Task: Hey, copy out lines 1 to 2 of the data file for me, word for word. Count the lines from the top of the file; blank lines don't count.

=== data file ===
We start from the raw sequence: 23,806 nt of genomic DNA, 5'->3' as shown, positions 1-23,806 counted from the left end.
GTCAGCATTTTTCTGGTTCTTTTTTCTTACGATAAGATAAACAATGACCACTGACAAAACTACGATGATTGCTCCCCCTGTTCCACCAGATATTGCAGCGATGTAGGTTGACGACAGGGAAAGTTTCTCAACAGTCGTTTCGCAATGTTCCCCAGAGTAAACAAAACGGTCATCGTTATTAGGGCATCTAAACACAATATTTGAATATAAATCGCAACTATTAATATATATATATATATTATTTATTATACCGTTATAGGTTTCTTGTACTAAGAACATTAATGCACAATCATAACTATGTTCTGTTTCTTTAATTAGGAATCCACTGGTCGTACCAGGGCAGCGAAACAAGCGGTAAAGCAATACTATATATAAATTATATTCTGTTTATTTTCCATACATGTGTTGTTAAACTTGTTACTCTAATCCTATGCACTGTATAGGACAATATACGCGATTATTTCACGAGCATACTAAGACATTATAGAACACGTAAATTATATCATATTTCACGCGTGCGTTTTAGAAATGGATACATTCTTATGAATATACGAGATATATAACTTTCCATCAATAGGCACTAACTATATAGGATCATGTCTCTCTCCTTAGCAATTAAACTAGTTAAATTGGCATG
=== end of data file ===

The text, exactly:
We start from the raw sequence: 23,806 nt of genomic DNA, 5'->3' as shown, positions 1-23,806 counted from the left end.
GTCAGCATTTTTCTGGTTCTTTTTTCTTACGATAAGATAAACAATGACCACTGACAAAACTACGATGATTGCTCCCCCTGTTCCACCAGATATTGCAGCGATGTAGGTTGACGACAGGGAAAGTTTCTCAACAGTCGTTTCGCAATGTTCCCCAGAGTAAACAAAACGGTCATCGTTATTAGGGCATCTAAACACAATATTTGAATATAAATCGCAACTATTAATATATATATATATATTATTTATTATACCGTTATAGGTTTCTTGTACTAAGAACATTAATGCACAATCATAACTATGTTCTGTTTCTTTAATTAGGAATCCACTGGTCGTACCAGGGCAGCGAAACAAGCGGTAAAGCAATACTATATATAAATTATATTCTGTTTATTTTCCATACATGTGTTGTTAAACTTGTTACTCTAATCCTATGCACTGTATAGGACAATATACGCGATTATTTCACGAGCATACTAAGACATTATAGAACACGTAAATTATATCATATTTCACGCGTGCGTTTTAGAAATGGATACATTCTTATGAATATACGAGATATATAACTTTCCATCAATAGGCACTAACTATATAGGATCATGTCTCTCTCCTTAGCAATTAAACTAGTTAAATTGGCATG